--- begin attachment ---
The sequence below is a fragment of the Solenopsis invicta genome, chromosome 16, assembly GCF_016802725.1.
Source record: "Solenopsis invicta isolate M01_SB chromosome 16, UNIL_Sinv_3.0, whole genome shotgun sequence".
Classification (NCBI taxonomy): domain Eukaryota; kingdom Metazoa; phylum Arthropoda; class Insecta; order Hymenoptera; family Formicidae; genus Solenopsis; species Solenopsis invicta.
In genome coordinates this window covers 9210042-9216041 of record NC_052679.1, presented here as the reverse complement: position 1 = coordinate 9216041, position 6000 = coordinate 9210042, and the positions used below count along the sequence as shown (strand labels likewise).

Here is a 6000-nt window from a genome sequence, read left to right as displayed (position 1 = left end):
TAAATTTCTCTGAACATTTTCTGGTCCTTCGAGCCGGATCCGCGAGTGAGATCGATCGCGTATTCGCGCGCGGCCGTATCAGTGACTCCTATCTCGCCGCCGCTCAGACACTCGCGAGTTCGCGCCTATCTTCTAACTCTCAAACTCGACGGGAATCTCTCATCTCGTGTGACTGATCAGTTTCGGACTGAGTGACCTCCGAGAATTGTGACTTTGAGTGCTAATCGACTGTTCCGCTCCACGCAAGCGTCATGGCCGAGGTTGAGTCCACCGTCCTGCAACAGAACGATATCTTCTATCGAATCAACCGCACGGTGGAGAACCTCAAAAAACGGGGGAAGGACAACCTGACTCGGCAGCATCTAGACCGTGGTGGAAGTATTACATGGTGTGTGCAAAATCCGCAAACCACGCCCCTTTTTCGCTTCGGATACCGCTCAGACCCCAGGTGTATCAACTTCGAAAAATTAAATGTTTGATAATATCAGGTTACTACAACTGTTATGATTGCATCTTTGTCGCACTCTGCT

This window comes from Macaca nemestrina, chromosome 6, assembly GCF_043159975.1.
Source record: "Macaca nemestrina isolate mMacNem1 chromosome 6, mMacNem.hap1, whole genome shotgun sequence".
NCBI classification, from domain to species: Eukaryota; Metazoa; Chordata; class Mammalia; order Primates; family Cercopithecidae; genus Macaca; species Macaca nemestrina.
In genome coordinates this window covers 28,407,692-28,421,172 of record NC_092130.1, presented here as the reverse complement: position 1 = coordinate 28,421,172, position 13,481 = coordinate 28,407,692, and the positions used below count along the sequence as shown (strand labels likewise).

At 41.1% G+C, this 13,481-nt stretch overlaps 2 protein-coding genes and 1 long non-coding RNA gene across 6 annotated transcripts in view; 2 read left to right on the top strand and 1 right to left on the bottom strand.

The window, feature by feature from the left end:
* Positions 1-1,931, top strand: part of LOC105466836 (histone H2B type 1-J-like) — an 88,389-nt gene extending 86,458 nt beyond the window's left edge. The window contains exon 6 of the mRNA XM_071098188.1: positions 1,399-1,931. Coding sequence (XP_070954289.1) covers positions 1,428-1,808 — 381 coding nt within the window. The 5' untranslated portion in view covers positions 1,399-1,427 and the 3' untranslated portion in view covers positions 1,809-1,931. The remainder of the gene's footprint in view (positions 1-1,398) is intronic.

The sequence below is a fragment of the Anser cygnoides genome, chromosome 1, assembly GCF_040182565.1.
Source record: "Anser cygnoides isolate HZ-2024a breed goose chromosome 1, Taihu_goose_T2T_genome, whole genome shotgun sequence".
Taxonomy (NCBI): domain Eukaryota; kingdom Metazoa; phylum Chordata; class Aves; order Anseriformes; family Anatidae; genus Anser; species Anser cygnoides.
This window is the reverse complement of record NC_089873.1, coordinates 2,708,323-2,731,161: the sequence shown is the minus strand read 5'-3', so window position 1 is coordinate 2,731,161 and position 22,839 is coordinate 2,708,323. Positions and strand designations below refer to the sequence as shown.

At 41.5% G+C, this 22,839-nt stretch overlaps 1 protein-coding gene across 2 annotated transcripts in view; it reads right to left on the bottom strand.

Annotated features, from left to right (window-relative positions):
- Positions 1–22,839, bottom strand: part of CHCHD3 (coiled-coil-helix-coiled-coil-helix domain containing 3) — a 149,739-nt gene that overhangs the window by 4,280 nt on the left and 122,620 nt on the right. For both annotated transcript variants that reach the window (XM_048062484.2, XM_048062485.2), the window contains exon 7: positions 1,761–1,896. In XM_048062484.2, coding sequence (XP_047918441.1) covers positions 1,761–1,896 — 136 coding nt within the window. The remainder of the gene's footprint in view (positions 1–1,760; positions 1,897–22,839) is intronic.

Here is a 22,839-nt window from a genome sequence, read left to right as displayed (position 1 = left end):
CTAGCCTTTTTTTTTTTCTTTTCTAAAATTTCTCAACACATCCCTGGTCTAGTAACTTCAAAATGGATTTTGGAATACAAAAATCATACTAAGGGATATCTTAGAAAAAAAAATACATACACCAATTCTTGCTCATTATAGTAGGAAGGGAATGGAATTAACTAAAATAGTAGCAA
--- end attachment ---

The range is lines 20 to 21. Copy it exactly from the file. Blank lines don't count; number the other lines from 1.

- Positions 1–22,839, bottom strand: part of CHCHD3 (coiled-coil-helix-coiled-coil-helix domain containing 3) — a 149,739-nt gene that overhangs the window by 4,280 nt on the left and 122,620 nt on the right. For both annotated transcript variants that reach the window (XM_048062484.2, XM_048062485.2), the window contains exon 7: positions 1,761–1,896. In XM_048062484.2, coding sequence (XP_047918441.1) covers positions 1,761–1,896 — 136 coding nt within the window. The remainder of the gene's footprint in view (positions 1–1,760; positions 1,897–22,839) is intronic.

Here is a 22,839-nt window from a genome sequence, read left to right as displayed (position 1 = left end):